• Pitch Black came out in the Dead Zone of mid-February with little marketing, no star and no brand recognition, and still managed to crawl its way to cult-classic status thanks to a fresh vision from a very inventive director who pulled off a kick-ass looking film for very little money.      Many films tried to drape themselves in the Aliens cloth, but very managed to pull it off as Twohy did. Maybe not original, but smart, steady and scary. Too bad it's reputation got tarnished by an overblown sequel that failed in most regards.
  • Director John McTiernan, who the previous year had crafted one of the all-time greatest action films with Die Hard, this time offered up the epitome of 80s macho action. Predator is a muscular fare about big guys with big guns being picked off one by one by an invisible enemy in a deadly jungle (a metaphor if there ever was one...). It doesn't waste any time with notions of justice, poetic or other, nor does it try to humanize its monster just as Frankenstein's creation was never named. Its an unapologetic spectacle of testosterone that ends with the inevitable conclusion foreseen by Conor McCleod: there can only be one. Sadly, there were others that tried too hard and failed too badly, while this one remains a milestone in sci-fi, action, horror and Schwarzenegger. 

Overall Winner: Predator

Sunday, February 12, 2012

Another tragic tale

Don't know which is the more shocking, that Whitney Houston is dead of that Bobby Brown outlived her. I can't disagree with those who feel he had a very large hand in her downfall, but ultimately, it's another tragic tale of someone who rose too high too fast  and got swallowed by the fame monster. May she finally find peace while the world turns a little more quiet without her voice.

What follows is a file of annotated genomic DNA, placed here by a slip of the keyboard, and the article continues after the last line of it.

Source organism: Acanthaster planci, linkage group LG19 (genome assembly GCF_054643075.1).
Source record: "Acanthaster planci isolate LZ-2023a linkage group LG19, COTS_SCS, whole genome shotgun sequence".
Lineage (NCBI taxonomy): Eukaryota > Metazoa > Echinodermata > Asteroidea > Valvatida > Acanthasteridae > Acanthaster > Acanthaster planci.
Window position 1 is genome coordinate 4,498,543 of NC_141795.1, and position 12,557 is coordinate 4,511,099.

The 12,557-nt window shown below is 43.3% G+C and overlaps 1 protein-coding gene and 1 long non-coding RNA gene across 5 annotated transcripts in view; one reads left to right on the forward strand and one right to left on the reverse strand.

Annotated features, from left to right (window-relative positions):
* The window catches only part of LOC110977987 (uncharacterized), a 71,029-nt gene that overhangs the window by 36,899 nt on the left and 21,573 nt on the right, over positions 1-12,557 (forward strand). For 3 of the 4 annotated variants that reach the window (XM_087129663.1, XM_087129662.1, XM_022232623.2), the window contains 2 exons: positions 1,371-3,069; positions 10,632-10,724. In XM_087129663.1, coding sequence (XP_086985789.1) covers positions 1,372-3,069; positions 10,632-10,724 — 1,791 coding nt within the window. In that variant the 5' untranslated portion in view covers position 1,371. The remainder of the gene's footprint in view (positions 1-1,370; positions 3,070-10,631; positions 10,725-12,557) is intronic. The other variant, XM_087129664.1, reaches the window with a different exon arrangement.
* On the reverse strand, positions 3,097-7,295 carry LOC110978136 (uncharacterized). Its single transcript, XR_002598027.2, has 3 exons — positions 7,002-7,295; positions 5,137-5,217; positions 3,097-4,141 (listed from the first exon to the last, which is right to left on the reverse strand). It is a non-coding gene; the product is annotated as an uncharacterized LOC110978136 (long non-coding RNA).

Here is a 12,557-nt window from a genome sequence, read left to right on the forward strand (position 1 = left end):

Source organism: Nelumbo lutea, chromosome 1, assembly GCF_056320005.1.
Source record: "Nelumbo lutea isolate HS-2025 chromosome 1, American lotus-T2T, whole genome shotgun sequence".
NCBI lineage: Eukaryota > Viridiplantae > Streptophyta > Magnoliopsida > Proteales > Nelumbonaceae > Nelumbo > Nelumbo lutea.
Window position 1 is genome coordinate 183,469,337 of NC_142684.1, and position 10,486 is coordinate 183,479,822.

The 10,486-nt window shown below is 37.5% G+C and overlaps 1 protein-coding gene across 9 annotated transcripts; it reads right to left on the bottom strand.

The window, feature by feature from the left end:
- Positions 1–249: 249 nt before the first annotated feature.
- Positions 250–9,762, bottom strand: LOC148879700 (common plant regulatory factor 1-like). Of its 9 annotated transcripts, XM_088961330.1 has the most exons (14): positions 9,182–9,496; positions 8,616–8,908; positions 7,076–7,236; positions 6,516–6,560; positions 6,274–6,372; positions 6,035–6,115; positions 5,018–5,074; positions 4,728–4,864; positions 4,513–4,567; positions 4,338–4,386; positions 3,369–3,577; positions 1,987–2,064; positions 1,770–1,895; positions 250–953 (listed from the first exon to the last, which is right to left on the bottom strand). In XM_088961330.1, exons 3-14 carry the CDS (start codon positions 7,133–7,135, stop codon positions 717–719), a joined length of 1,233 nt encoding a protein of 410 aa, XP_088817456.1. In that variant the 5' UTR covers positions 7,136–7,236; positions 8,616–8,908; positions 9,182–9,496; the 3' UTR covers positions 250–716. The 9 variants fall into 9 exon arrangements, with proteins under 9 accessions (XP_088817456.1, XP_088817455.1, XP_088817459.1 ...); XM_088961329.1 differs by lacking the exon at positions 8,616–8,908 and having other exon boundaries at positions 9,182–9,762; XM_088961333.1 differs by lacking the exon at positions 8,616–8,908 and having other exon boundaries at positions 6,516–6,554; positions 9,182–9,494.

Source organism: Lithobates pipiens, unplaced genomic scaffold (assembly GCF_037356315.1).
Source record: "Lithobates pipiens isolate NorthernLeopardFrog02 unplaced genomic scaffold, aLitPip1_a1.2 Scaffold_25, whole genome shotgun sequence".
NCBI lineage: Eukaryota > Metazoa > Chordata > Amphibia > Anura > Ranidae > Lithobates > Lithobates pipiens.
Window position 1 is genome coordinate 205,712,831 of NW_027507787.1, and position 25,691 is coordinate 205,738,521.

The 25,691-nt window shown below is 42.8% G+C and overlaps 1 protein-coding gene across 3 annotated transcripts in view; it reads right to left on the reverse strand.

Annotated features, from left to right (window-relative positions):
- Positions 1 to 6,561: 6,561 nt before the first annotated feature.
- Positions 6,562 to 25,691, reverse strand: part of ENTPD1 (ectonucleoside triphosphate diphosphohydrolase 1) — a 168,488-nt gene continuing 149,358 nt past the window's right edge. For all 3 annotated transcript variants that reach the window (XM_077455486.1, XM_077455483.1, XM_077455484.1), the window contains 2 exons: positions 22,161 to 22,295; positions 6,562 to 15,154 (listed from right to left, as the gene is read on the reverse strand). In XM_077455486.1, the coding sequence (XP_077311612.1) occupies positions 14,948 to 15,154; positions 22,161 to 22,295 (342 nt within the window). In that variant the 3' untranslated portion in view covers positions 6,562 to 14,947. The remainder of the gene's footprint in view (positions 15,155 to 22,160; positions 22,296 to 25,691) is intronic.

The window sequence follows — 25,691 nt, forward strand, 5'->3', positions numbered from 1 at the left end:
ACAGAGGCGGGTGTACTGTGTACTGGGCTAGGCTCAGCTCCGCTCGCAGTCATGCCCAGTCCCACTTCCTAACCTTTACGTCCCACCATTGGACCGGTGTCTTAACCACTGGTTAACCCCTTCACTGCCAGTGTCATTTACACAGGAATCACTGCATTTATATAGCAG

Saturday, February 11, 2012

The Composites: What book characters should look like

This is an interesting project that I'm surprised hasn't really been done quite like this way before. Often times novelists will describe their characters' principle features, but to the way they look is always left to what their action suggest; I picture them by what I perceive from their dialogues and actions. For some though, it's the way Hollywood portrays them that seals the deal.

So someone (who probably has WAY more time on their hand than I) started a site called The Composites where they use law enforcement composite sketch software to match the author's actual description of the character. Mixed in with some of the artists's impression of the character to complete the task. Here are a couple of examples found on the site.

Sam Spade, The Maltese Falcon

"Samuel Spade’s jaw was long and bony, his chin a jutting v under the more flexible v of his mouth. His nostrils curved back to make another, smaller, v. His yellow-grey eyes were horizontal. The V motif was picked up again by thickish brows rising outward from twin creases above a hooked nose, and his pale brown hair grew down—from high flat temples—in a point on his forehead. He looked rather pleasantly like a blond Satan."
And the Hollywood Version

Tom Ripley, The Talented Mr. Ripley
"…Combed his light-brown hair neatly in front of the mirror, and set off for Radio City. He had always thought he had the world’s dullest face, a thoroughly forgettable face with a look of docility that he could not understand, and a look also of vague fright that he had never been able to erase. A real conformist’s face, he thought…Really it was only his darker hair that was very different from Dickie. Otherwise, his nose—or at least its general form—his narrow jaw, his eyebrows if he held them right…He wasn’t really worried. Tom had at first amused himself with an eyebrow pencil—Dickie’s eyebrows were longer and turned up a little at the outer edges—and with a touch of putty at the end of his nose to make it longer and more pointed, but he abandoned these as too likely to be noticed. The main thing about impersonation, Tom thought, was to maintain the mood and temperament of the person one was impersonating, and to assume the facial expressions that went with them. The rest fell into place…He might play up Tom a little more, he thought."
And the Hollywood Version

SCENE IT: How to Start a Gunfight

I would need much more than a blog entry to detail why I think 2003's Open Range is easily Kevin Costner's best, so I'll boil it down to my favorite moment in the film: the start of the climactic gunfight.

This thing has been coming all movie long, and for Costner's cowboy Charlie Waite, it isn't about survival or honor, it's not even about living by a code that he can't find anywhere anymore. His demeanour is sharply contrasted by his most direct opponent, the gunslinger known only as Butler (played by the much underrated Kim Coates) whose dangerous reputation is built up throughout the film without ever meeting him until then. Waite is a workhorse with an ironclad set of values while Butler is your typical glamorous "shooting" star.